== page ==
The broadcast and communication uplink 10 and downlink 20 between the airplane 100 and the satellite 200 use radio frequency radio waves at 17 GHz or higher, such as Ka-band, or V-band, or optical frequencies, which are susceptible substantially to rain 400 attenuation at low altitudes, but not significantly at the threshold altitude, approximately 4,500 m or above, at which most long range commercial airplanes cruise. The broadcast and communication uplink 30 and downlink 40 between the satellite 200 and the ground station 300 may use any radio frequencies that are suitable for carrying broadband signals and also suitable for closing the link between said ground station and said satellite. These said radio frequencies may include C-band and Ku-band that are less susceptible to rain attenuation or Ka-band if the link between said satellite and said ground stations can be still closed even with rain attenuation.

FIG. 2 illustrates an embodiment of the present invention in more detail by a schematic block diagram. The airplane segment 100 is further broken down into the airborne receive and transmit antennas 110, airborne RF/IF/BB equipment 120, and In-flight Entertainment (IFE) cabin distribution system and router 130. The satellite segment is further broken down into receive and transmit antennas 210 and satellite RF/IF/BB equipment 220. The ground station segment is further broken down into the ground receive and transmit antennas 310, ground RF/IF/BB equipment 320, and ground network 330.

The forward link operates according to the following procedure: video and audio contents and Internet data originating from the ground network 330 are modulated by the RF/IF/BB 320 and transmitted to said satellite by the ground transmit antenna 310. Said contents and data are then received by said satellite receive antenna 210, converted to transmit signals by the satellite RF/IF/BB equipment 220, then broadcast to said airplanes via the satellite transmit antenna 210 in 17 GHz or higher frequencies to said spot beams 510-540, 610-640. On said airplanes flying inside any of said spot beams, said signals are then received by the airborne antennas 110, converted into base band signals by the airborne RF/IF/BB equipment 120, then fed into the IFE cabin distribution system and router 130.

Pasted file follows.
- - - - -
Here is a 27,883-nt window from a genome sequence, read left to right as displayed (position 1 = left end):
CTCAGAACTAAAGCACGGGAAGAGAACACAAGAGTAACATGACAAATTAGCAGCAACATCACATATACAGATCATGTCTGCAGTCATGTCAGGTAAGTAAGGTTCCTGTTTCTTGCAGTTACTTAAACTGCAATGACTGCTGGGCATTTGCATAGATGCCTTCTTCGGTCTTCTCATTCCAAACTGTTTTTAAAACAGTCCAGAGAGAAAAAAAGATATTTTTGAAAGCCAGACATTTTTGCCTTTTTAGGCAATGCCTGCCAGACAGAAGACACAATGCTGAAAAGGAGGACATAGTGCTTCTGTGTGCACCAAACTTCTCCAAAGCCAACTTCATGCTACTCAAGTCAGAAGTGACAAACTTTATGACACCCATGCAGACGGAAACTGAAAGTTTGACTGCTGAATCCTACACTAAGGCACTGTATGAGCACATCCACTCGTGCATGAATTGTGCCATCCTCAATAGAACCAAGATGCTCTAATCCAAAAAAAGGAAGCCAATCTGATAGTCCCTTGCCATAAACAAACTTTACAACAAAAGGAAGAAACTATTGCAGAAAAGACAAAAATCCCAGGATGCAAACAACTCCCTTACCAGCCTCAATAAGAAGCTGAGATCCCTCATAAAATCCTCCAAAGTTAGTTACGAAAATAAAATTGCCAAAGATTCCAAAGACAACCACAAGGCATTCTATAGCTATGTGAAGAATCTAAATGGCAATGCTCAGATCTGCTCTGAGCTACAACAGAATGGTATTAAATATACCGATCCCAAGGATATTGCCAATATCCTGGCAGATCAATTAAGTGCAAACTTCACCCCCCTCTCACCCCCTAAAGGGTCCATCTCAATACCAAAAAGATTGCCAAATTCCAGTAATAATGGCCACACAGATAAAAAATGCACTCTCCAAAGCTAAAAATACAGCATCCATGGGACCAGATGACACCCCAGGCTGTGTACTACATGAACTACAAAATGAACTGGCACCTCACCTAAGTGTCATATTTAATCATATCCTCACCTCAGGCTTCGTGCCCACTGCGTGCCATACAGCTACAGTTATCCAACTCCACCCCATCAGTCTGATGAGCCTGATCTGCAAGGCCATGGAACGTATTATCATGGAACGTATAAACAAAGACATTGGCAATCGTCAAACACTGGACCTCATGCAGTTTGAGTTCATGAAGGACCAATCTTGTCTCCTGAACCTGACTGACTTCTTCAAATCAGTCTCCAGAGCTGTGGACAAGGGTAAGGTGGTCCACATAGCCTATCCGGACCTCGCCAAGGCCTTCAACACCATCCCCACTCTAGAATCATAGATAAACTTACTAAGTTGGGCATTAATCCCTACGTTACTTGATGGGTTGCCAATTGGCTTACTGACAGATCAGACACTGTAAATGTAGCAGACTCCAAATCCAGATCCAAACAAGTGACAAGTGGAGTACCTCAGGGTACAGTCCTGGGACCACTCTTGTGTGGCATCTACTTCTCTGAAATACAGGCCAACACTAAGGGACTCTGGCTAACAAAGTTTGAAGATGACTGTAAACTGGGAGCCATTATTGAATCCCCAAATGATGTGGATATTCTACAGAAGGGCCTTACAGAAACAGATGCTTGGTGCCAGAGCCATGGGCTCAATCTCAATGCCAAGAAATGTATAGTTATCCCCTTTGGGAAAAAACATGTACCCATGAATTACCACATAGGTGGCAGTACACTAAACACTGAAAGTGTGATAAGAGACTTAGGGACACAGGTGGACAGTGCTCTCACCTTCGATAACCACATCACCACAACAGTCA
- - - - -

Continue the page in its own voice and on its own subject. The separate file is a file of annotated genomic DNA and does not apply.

The return link operates in the opposite direction. For instance, the internet content and airplane health data originating from the airplane passengers, crew, and onboard computers are combined at the cabin distribution system and router 130, modulated into RF signals by the airborne RF/IF/BB equipment 120, then transmitted via said airborne transmit antenna 110 to said satellite. Said signals are then received by said satellite receive antenna 210, converted to transmit signals by said satellite RF/IF/BB equipment 220, then transmitted to said ground stations 300 via said satellite transmit antenna 210.

On said ground stations, said signals are then received by said ground receive antennas 310, converted into suitable signals by said ground RF/IF/BB equipment 320, then fed into said ground network 330 for further distribution and use.

The ground antenna 310 and ground RF/IF/BB equipment 320 may be part of one or more Regional Uplink Facilities (RUFs). The ground network 330 preferably comprises one or more Network Control Centers (NCCs) connected to broadcast content sources, return link data users, and Internet.

A Network Control Center (NCC) serves one or more Regional Uplink Facilities (RUF) and may be physically separate or co-located with one of them. Except for the special case where the NCC and the RUF are co-located, communications between the NCC and the RUF are by means of dedicated leased terrestrial lines or satellite channels, or by means of the public Internet. In the case of the latter, all communications are encrypted via VPN channels to prevent theft of service and ensure privacy of communications.

The NCC contains equipment and personnel to perform several functions as follows:

(a) The Content Servers organize and provide multiple video and audio program material from a variety of sources such as recordings, direct feed or locally generated. This program material is compressed, stored, and transmitted to the Regional Uplink Facilities (RUFs).

Each video program channel is preferably compressed to conserve bandwidth.